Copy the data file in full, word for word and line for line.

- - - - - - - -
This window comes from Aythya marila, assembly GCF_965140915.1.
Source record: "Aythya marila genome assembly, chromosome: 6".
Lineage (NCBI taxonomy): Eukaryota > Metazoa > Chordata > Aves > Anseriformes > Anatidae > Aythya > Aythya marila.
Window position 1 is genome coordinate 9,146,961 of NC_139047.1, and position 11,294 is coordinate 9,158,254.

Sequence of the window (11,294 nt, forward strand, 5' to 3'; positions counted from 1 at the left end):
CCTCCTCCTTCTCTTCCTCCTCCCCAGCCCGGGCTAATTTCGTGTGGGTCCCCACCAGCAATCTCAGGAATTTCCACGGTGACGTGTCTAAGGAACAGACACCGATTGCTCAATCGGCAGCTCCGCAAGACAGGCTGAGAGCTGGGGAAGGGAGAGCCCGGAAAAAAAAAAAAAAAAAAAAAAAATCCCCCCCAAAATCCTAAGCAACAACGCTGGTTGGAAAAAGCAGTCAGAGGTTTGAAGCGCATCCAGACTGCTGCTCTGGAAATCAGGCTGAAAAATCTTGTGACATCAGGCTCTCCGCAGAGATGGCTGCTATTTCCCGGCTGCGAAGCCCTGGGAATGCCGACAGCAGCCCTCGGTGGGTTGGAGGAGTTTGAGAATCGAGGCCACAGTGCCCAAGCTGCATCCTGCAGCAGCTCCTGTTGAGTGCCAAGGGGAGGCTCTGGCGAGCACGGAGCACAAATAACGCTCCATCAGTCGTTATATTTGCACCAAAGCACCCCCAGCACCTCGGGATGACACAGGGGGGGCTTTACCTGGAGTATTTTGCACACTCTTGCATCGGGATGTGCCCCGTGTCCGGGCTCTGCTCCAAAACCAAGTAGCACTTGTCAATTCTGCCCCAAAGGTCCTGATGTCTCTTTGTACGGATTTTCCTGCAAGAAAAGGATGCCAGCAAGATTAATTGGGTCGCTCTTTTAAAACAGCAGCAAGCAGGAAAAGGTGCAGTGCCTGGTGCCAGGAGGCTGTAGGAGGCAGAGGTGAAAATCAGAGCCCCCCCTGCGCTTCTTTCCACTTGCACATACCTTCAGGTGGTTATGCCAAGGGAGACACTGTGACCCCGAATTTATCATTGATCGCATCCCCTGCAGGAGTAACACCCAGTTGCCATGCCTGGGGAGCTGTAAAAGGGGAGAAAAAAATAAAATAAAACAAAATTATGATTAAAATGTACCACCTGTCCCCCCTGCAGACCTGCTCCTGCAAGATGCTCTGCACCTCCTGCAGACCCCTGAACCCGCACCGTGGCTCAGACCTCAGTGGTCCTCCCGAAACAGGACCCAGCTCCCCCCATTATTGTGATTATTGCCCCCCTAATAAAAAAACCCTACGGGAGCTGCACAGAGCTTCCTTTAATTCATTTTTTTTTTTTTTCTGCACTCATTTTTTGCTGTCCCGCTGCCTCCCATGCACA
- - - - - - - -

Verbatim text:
This window comes from Aythya marila, assembly GCF_965140915.1.
Source record: "Aythya marila genome assembly, chromosome: 6".
Lineage (NCBI taxonomy): Eukaryota > Metazoa > Chordata > Aves > Anseriformes > Anatidae > Aythya > Aythya marila.
Window position 1 is genome coordinate 9,146,961 of NC_139047.1, and position 11,294 is coordinate 9,158,254.

Sequence of the window (11,294 nt, forward strand, 5' to 3'; positions counted from 1 at the left end):
CCTCCTCCTTCTCTTCCTCCTCCCCAGCCCGGGCTAATTTCGTGTGGGTCCCCACCAGCAATCTCAGGAATTTCCACGGTGACGTGTCTAAGGAACAGACACCGATTGCTCAATCGGCAGCTCCGCAAGACAGGCTGAGAGCTGGGGAAGGGAGAGCCCGGAAAAAAAAAAAAAAAAAAAAAAAATCCCCCCCAAAATCCTAAGCAACAACGCTGGTTGGAAAAAGCAGTCAGAGGTTTGAAGCGCATCCAGACTGCTGCTCTGGAAATCAGGCTGAAAAATCTTGTGACATCAGGCTCTCCGCAGAGATGGCTGCTATTTCCCGGCTGCGAAGCCCTGGGAATGCCGACAGCAGCCCTCGGTGGGTTGGAGGAGTTTGAGAATCGAGGCCACAGTGCCCAAGCTGCATCCTGCAGCAGCTCCTGTTGAGTGCCAAGGGGAGGCTCTGGCGAGCACGGAGCACAAATAACGCTCCATCAGTCGTTATATTTGCACCAAAGCACCCCCAGCACCTCGGGATGACACAGGGGGGGCTTTACCTGGAGTATTTTGCACACTCTTGCATCGGGATGTGCCCCGTGTCCGGGCTCTGCTCCAAAACCAAGTAGCACTTGTCAATTCTGCCCCAAAGGTCCTGATGTCTCTTTGTACGGATTTTCCTGCAAGAAAAGGATGCCAGCAAGATTAATTGGGTCGCTCTTTTAAAACAGCAGCAAGCAGGAAAAGGTGCAGTGCCTGGTGCCAGGAGGCTGTAGGAGGCAGAGGTGAAAATCAGAGCCCCCCCTGCGCTTCTTTCCACTTGCACATACCTTCAGGTGGTTATGCCAAGGGAGACACTGTGACCCCGAATTTATCATTGATCGCATCCCCTGCAGGAGTAACACCCAGTTGCCATGCCTGGGGAGCTGTAAAAGGGGAGAAAAAAATAAAATAAAACAAAATTATGATTAAAATGTACCACCTGTCCCCCCTGCAGACCTGCTCCTGCAAGATGCTCTGCACCTCCTGCAGACCCCTGAACCCGCACCGTGGCTCAGACCTCAGTGGTCCTCCCGAAACAGGACCCAGCTCCCCCCATTATTGTGATTATTGCCCCCCTAATAAAAAAACCCTACGGGAGCTGCACAGAGCTTCCTTTAATTCATTTTTTTTTTTTTTCTGCACTCATTTTTTGCTGTCCCGCTGCCTCCCATGCACA